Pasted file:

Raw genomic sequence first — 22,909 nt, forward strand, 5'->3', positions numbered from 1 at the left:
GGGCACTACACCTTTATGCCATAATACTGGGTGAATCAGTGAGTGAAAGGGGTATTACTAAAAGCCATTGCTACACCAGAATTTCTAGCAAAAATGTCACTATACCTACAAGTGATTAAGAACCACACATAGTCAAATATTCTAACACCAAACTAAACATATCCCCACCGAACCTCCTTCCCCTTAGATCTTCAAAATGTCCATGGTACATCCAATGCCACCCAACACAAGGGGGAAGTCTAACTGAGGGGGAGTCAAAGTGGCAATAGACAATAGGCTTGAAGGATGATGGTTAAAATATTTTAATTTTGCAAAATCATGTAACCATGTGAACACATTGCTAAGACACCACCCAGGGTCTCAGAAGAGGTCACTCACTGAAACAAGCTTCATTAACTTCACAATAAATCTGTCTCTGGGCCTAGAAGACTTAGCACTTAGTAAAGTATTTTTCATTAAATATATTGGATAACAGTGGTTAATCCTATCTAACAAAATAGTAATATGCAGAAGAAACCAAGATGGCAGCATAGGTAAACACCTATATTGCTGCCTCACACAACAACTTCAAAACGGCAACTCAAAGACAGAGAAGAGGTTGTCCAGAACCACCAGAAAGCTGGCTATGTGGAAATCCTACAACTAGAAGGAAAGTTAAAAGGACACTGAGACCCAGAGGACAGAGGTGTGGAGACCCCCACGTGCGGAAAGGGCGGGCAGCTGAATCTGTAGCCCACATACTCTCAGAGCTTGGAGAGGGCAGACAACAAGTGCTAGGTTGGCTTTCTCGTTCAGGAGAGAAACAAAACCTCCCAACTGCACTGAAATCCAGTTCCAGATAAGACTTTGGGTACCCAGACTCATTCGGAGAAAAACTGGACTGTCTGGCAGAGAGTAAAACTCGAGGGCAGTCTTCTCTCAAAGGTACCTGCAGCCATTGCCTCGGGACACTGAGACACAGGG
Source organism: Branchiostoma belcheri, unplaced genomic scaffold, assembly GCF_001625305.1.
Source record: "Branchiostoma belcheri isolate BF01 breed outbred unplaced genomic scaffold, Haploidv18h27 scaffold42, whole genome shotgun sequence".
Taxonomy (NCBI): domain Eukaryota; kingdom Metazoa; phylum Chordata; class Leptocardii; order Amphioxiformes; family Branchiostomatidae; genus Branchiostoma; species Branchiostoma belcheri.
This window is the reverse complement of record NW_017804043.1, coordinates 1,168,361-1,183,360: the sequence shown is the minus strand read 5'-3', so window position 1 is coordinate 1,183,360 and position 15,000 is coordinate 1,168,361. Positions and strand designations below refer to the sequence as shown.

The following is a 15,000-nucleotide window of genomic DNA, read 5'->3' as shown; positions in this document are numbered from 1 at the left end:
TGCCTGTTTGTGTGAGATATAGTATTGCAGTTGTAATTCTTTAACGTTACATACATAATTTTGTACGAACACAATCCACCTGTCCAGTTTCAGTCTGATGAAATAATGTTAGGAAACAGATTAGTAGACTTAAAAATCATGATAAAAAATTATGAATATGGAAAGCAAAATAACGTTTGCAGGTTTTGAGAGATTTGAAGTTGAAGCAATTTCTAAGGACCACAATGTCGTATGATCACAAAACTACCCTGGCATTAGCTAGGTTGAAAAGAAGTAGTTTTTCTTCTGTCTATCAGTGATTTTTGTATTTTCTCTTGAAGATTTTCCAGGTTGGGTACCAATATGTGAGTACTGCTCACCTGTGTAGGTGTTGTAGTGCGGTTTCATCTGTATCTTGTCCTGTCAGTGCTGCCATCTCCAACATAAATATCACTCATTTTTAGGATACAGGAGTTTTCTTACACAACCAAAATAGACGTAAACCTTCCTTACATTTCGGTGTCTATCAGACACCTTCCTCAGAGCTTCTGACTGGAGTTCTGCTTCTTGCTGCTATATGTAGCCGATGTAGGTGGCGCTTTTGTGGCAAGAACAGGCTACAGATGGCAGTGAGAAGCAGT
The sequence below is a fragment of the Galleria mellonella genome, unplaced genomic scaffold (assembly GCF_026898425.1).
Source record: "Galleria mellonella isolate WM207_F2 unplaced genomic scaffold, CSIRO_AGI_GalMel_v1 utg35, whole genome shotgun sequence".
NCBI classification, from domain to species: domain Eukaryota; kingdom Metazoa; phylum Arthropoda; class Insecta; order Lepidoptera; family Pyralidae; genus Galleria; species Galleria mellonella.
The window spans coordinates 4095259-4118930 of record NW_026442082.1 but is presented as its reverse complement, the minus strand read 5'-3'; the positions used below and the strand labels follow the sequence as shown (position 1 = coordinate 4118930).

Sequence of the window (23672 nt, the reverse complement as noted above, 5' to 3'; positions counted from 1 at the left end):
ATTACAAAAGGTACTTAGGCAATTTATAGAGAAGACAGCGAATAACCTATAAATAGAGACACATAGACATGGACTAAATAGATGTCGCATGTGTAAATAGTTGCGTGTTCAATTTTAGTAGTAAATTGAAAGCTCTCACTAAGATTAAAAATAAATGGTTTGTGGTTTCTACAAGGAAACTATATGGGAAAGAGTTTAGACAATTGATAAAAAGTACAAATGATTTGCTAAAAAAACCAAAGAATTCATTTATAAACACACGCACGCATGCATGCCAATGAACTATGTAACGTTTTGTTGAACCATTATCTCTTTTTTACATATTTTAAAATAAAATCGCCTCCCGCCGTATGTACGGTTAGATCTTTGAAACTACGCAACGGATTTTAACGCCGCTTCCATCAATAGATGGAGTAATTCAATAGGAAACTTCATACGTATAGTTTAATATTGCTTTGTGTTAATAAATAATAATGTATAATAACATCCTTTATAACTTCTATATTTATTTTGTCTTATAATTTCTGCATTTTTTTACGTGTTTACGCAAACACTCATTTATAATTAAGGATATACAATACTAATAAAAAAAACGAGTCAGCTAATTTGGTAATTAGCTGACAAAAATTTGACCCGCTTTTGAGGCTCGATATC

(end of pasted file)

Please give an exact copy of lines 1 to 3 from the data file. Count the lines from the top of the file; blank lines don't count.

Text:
Raw genomic sequence first — 22,909 nt, forward strand, 5'->3', positions numbered from 1 at the left:
GGGCACTACACCTTTATGCCATAATACTGGGTGAATCAGTGAGTGAAAGGGGTATTACTAAAAGCCATTGCTACACCAGAATTTCTAGCAAAAATGTCACTATACCTACAAGTGATTAAGAACCACACATAGTCAAATATTCTAACACCAAACTAAACATATCCCCACCGAACCTCCTTCCCCTTAGATCTTCAAAATGTCCATGGTACATCCAATGCCACCCAACACAAGGGGGAAGTCTAACTGAGGGGGAGTCAAAGTGGCAATAGACAATAGGCTTGAAGGATGATGGTTAAAATATTTTAATTTTGCAAAATCATGTAACCATGTGAACACATTGCTAAGACACCACCCAGGGTCTCAGAAGAGGTCACTCACTGAAACAAGCTTCATTAACTTCACAATAAATCTGTCTCTGGGCCTAGAAGACTTAGCACTTAGTAAAGTATTTTTCATTAAATATATTGGATAACAGTGGTTAATCCTATCTAACAAAATAGTAATATGCAGAAGAAACCAAGATGGCAGCATAGGTAAACACCTATATTGCTGCCTCACACAACAACTTCAAAACGGCAACTCAAAGACAGAGAAGAGGTTGTCCAGAACCACCAGAAAGCTGGCTATGTGGAAATCCTACAACTAGAAGGAAAGTTAAAAGGACACTGAGACCCAGAGGACAGAGGTGTGGAGACCCCCACGTGCGGAAAGGGCGGGCAGCTGAATCTGTAGCCCACATACTCTCAGAGCTTGGAGAGGGCAGACAACAAGTGCTAGGTTGGCTTTCTCGTTCAGGAGAGAAACAAAACCTCCCAACTGCACTGAAATCCAGTTCCAGATAAGACTTTGGGTACCCAGACTCATTCGGAGAAAAACTGGACTGTCTGGCAGAGAGTAAAACTCGAGGGCAGTCTTCTCTCAAAGGTACCTGCAGCCATTGCCTCGGGACACTGAGACACAGGG
Source organism: Branchiostoma belcheri, unplaced genomic scaffold, assembly GCF_001625305.1.